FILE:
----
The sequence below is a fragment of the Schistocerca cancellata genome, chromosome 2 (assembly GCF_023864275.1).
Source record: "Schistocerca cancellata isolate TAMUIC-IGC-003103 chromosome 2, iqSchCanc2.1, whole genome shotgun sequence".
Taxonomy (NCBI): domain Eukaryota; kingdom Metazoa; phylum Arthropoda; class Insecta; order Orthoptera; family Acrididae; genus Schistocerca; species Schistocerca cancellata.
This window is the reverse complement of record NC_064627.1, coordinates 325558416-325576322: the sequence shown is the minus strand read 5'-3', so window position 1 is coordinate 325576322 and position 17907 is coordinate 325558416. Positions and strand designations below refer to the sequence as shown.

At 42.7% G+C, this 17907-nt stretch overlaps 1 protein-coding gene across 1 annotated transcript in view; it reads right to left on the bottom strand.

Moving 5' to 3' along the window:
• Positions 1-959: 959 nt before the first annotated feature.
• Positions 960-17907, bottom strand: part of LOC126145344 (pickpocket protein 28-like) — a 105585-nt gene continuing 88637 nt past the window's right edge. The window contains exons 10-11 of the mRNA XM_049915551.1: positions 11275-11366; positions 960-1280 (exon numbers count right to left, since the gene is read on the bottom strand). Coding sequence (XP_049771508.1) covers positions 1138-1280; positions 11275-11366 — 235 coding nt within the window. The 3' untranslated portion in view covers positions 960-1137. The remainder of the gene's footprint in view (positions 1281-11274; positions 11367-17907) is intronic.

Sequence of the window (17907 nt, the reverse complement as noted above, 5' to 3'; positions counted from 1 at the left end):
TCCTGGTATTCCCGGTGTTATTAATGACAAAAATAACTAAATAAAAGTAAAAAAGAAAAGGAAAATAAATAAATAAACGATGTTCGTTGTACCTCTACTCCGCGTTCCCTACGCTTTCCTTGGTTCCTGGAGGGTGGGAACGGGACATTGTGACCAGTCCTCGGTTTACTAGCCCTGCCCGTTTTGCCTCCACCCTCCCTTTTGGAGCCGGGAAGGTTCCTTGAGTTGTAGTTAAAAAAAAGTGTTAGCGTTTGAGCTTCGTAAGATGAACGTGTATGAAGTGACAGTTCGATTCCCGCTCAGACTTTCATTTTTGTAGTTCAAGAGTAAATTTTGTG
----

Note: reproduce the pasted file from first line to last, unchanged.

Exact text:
The sequence below is a fragment of the Schistocerca cancellata genome, chromosome 2 (assembly GCF_023864275.1).
Source record: "Schistocerca cancellata isolate TAMUIC-IGC-003103 chromosome 2, iqSchCanc2.1, whole genome shotgun sequence".
Taxonomy (NCBI): domain Eukaryota; kingdom Metazoa; phylum Arthropoda; class Insecta; order Orthoptera; family Acrididae; genus Schistocerca; species Schistocerca cancellata.
This window is the reverse complement of record NC_064627.1, coordinates 325558416-325576322: the sequence shown is the minus strand read 5'-3', so window position 1 is coordinate 325576322 and position 17907 is coordinate 325558416. Positions and strand designations below refer to the sequence as shown.

At 42.7% G+C, this 17907-nt stretch overlaps 1 protein-coding gene across 1 annotated transcript in view; it reads right to left on the bottom strand.

Moving 5' to 3' along the window:
• Positions 1-959: 959 nt before the first annotated feature.
• Positions 960-17907, bottom strand: part of LOC126145344 (pickpocket protein 28-like) — a 105585-nt gene continuing 88637 nt past the window's right edge. The window contains exons 10-11 of the mRNA XM_049915551.1: positions 11275-11366; positions 960-1280 (exon numbers count right to left, since the gene is read on the bottom strand). Coding sequence (XP_049771508.1) covers positions 1138-1280; positions 11275-11366 — 235 coding nt within the window. The 3' untranslated portion in view covers positions 960-1137. The remainder of the gene's footprint in view (positions 1281-11274; positions 11367-17907) is intronic.

Sequence of the window (17907 nt, the reverse complement as noted above, 5' to 3'; positions counted from 1 at the left end):
TCCTGGTATTCCCGGTGTTATTAATGACAAAAATAACTAAATAAAAGTAAAAAAGAAAAGGAAAATAAATAAATAAACGATGTTCGTTGTACCTCTACTCCGCGTTCCCTACGCTTTCCTTGGTTCCTGGAGGGTGGGAACGGGACATTGTGACCAGTCCTCGGTTTACTAGCCCTGCCCGTTTTGCCTCCACCCTCCCTTTTGGAGCCGGGAAGGTTCCTTGAGTTGTAGTTAAAAAAAAGTGTTAGCGTTTGAGCTTCGTAAGATGAACGTGTATGAAGTGACAGTTCGATTCCCGCTCAGACTTTCATTTTTGTAGTTCAAGAGTAAATTTTGTG